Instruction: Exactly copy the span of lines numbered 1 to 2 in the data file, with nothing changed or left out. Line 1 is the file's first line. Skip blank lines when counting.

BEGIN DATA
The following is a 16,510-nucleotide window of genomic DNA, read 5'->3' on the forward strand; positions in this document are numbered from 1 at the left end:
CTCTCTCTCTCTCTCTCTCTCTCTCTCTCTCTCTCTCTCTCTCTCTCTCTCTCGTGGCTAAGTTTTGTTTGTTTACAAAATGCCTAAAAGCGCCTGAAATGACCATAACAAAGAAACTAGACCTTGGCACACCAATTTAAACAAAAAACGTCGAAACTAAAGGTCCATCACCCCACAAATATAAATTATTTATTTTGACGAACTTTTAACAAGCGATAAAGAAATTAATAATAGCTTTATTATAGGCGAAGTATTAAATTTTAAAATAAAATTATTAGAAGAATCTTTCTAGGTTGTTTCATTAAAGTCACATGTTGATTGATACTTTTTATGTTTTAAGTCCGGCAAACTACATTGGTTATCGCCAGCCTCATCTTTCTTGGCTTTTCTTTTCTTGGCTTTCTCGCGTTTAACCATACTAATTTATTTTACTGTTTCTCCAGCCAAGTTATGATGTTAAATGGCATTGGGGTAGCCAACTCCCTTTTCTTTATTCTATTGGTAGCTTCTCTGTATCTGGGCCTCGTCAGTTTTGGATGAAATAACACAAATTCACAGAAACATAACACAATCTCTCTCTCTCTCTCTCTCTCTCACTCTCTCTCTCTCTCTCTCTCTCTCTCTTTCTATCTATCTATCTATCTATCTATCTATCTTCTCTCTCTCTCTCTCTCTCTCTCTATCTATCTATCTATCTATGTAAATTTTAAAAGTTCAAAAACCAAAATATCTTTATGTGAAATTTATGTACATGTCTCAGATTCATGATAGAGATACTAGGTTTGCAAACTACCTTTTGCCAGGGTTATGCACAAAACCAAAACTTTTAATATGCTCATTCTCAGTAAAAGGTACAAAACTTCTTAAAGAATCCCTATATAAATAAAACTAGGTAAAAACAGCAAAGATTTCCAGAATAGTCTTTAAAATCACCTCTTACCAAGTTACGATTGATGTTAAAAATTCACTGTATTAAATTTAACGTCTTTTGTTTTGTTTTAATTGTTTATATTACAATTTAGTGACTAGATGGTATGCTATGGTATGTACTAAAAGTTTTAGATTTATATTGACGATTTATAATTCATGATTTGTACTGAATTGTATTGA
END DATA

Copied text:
The following is a 16,510-nucleotide window of genomic DNA, read 5'->3' on the forward strand; positions in this document are numbered from 1 at the left end:
CTCTCTCTCTCTCTCTCTCTCTCTCTCTCTCTCTCTCTCTCTCTCTCTCTCTCGTGGCTAAGTTTTGTTTGTTTACAAAATGCCTAAAAGCGCCTGAAATGACCATAACAAAGAAACTAGACCTTGGCACACCAATTTAAACAAAAAACGTCGAAACTAAAGGTCCATCACCCCACAAATATAAATTATTTATTTTGACGAACTTTTAACAAGCGATAAAGAAATTAATAATAGCTTTATTATAGGCGAAGTATTAAATTTTAAAATAAAATTATTAGAAGAATCTTTCTAGGTTGTTTCATTAAAGTCACATGTTGATTGATACTTTTTATGTTTTAAGTCCGGCAAACTACATTGGTTATCGCCAGCCTCATCTTTCTTGGCTTTTCTTTTCTTGGCTTTCTCGCGTTTAACCATACTAATTTATTTTACTGTTTCTCCAGCCAAGTTATGATGTTAAATGGCATTGGGGTAGCCAACTCCCTTTTCTTTATTCTATTGGTAGCTTCTCTGTATCTGGGCCTCGTCAGTTTTGGATGAAATAACACAAATTCACAGAAACATAACACAATCTCTCTCTCTCTCTCTCTCTCTCACTCTCTCTCTCTCTCTCTCTCTCTCTCTTTCTATCTATCTATCTATCTATCTATCTATCTTCTCTCTCTCTCTCTCTCTCTCTCTATCTATCTATCTATCTATGTAAATTTTAAAAGTTCAAAAACCAAAATATCTTTATGTGAAATTTATGTACATGTCTCAGATTCATGATAGAGATACTAGGTTTGCAAACTACCTTTTGCCAGGGTTATGCACAAAACCAAAACTTTTAATATGCTCATTCTCAGTAAAAGGTACAAAACTTCTTAAAGAATCCCTATATAAATAAAACTAGGTAAAAACAGCAAAGATTTCCAGAATAGTCTTTAAAATCACCTCTTACCAAGTTACGATTGATGTTAAAAATTCACTGTATTAAATTTAACGTCTTTTGTTTTGTTTTAATTGTTTATATTACAATTTAGTGACTAGATGGTATGCTATGGTATGTACTAAAAGTTTTAGATTTATATTGACGATTTATAATTCATGATTTGTACTGAATTGTATTGA